Early Life and Studies
Milton Friedman was born on July 31, 1912 in Brooklyn, New York. His parents were recent Jewish immigrants from the Kingdom of Hungary (now Ukraine). They both worked as dry goods merchants. Shortly after Milton’s birth, the family relocated to New Jersey. He was a talented student, and graduated from Rahway High School in 1928, with less than 16 years. Then, he went to Rutgers University, where he specialized in Mathematics and Economics and initially intended to become an actuary. During his time at Rutgers, he became convinced that modern economics could help end the Great Depression. After graduating from Rutgers, he went with a scholarships to do graduate work in economics at the University of Chicago, and earned a Master of Arts degree in 1933. In a fellowship he had at Columbia University, he studied statistics with renowned statistician and economist Harold Hotelling. He met his future wife in Chicago, economist Rose Director, and formed what would prove to be lifelong friendships with George Stigler and Allen Wallis.
During WWII he worked for the Treasury Department. He was part of the work group that brought about income tax withholding as a “temporary” measure to help fund the war. Though he never questioned the necessity of it in wartime, Friedman later regretted having forced withholding on Americans. When the government made the emergency measure a permanent part of its peacetime taxation, Milton was devastated.
Contribution to Economics
His Theory of the Consumption Function was his first big breakthrough in the field of economics in 1957. “Friedman argued that the best way to make sense of saving and spending was not, as Keynes had done, to resort to loose psychological theorizing, but rather to think of individuals as making rational plans about how to spend their wealth over their lifetimes. This wasn’t necessarily an anti-Keynesian idea, in fact, the great Keynesian economist Modigliani simultaneously and independently made a similar case, with even more care in thinking about rational behavior, in work with Albert Ando. But it did mark a return to classical ways of thinking, and it worked. The details are a bit technical, but Friedman’s ‘permanent income hypothesis’ and the Modigliani ‘life cycle model’ resolved several apparent paradoxes about the relationship between income and spending, and remain the foundations of how economists think about spending and saving to this day.” Said Paul Krugman, on an article in New York Times.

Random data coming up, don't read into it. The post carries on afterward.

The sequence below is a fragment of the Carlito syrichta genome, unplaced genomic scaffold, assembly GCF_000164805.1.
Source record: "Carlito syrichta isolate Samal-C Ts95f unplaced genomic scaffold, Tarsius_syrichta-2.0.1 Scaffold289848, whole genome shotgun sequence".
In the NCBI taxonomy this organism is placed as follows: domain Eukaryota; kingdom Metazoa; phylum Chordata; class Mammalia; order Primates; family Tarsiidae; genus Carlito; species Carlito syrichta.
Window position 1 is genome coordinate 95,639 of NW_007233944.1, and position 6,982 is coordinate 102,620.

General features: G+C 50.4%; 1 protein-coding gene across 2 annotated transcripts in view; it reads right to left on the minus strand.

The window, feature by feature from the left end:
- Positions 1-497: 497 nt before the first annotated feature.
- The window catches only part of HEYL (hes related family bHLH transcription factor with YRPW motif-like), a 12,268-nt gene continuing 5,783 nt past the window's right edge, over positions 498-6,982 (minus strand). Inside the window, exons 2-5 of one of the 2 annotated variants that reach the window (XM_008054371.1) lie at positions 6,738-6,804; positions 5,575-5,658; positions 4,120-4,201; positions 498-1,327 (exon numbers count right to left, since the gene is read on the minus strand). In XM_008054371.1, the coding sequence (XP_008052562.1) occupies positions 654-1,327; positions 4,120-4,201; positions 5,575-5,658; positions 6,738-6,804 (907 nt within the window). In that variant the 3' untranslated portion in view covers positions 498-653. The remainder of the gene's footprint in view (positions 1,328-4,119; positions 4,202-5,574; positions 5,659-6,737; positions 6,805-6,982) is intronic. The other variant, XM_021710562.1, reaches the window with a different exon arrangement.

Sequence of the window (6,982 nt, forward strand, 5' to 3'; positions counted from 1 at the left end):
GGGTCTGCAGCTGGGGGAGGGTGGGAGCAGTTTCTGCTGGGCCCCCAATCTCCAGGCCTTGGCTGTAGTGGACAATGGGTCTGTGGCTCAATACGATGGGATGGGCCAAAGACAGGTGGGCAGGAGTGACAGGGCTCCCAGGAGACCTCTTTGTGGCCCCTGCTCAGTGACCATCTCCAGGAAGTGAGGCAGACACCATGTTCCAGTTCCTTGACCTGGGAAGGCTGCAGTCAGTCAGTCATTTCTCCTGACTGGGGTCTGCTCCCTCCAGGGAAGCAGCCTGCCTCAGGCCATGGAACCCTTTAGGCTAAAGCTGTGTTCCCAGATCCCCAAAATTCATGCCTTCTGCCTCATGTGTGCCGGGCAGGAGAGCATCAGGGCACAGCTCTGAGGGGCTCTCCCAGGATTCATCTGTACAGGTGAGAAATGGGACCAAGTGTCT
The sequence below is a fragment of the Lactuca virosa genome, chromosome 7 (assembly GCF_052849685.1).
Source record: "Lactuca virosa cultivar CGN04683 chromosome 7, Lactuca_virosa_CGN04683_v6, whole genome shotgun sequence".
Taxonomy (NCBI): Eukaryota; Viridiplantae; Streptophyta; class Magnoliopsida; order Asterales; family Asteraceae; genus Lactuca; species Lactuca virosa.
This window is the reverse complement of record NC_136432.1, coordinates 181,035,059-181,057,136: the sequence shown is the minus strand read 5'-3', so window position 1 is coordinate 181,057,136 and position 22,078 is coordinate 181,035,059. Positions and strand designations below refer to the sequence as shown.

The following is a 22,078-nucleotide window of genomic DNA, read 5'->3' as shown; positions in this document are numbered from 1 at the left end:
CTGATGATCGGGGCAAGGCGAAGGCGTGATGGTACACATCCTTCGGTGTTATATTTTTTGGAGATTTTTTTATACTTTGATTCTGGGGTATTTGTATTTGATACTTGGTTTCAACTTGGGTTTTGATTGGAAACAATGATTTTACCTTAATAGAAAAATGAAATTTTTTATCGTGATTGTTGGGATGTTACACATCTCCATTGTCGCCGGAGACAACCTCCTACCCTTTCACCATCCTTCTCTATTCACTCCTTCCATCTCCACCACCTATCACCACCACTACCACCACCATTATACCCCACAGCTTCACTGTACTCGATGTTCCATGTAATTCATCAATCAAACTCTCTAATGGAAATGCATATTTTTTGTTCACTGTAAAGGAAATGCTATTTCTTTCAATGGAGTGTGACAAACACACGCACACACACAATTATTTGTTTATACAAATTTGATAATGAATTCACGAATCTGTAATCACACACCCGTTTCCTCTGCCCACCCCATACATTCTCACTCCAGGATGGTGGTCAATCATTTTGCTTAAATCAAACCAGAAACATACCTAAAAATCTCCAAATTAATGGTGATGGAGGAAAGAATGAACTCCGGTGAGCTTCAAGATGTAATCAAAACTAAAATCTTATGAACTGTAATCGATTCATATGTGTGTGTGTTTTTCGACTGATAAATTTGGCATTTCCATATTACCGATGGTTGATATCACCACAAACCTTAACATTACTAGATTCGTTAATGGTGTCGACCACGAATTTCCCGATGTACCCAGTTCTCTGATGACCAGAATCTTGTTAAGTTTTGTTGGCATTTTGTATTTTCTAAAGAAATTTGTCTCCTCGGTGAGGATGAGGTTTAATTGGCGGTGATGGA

But, his seminal contribution to economics came through his analysis of prevailing macroeconomic theories. At the time, macroeconomics was dominated by Keynesian economists. This school of economic thought, pioneered by John Maynard Keynes, believes that fiscal policy is more important than monetary policy, that government spending should be used to neutralize the volatility of the business cycle and that prices are inherently sticky.
Friedman opposed these views with his own economic theory of free-market monetarism. Friedman began to focus more and more on the role of money in the economy. Originally, he supported a gold standard to check inflation and prevent bank runs, but he moved toward a hard money policy where the amount of money in circulation would increase at the same pace as the nation’s economic growth. He believed this would be a sufficient check to keep governments from printing as much money as they pleased, while still increasing the money supply enough to allow growth to continue. His book “Capitalism and Freedom” defended free market capitalism. The book espoused the free-market solutions to many problems and caught a lot of attention for proposing a negative income tax for people under a certain income and school vouchers to improve the education system. And later, Friedman used monetarism to openly contradict the Keynesian principles of the Keynesian multiplier and the Phillips curve.
Late Years and Death
Friedman, after an intense burst of childhood piety, rejected religion altogether, and described himself as an agnostic. He received the 1976 Nobel Memorial Prize in Economic Sciences for his research on consumption analysis, monetary history and theory and the complexity of stabilization policy. He was best known for explaining the role of money supply in economic and inflation fluctuations. By managing the amount of money sloshing through a financial system, Milton theorized, central banks could control inflation without making costly mistakes. He died of heart failure at the age of 94 years in San Francisco. He was still a working economist performing original economic research; his last column was published in The Wall Street Journal the day after his death.
If you are interested in the First United States Secretary of the Treasury, follow the link to history of Alexander Milton.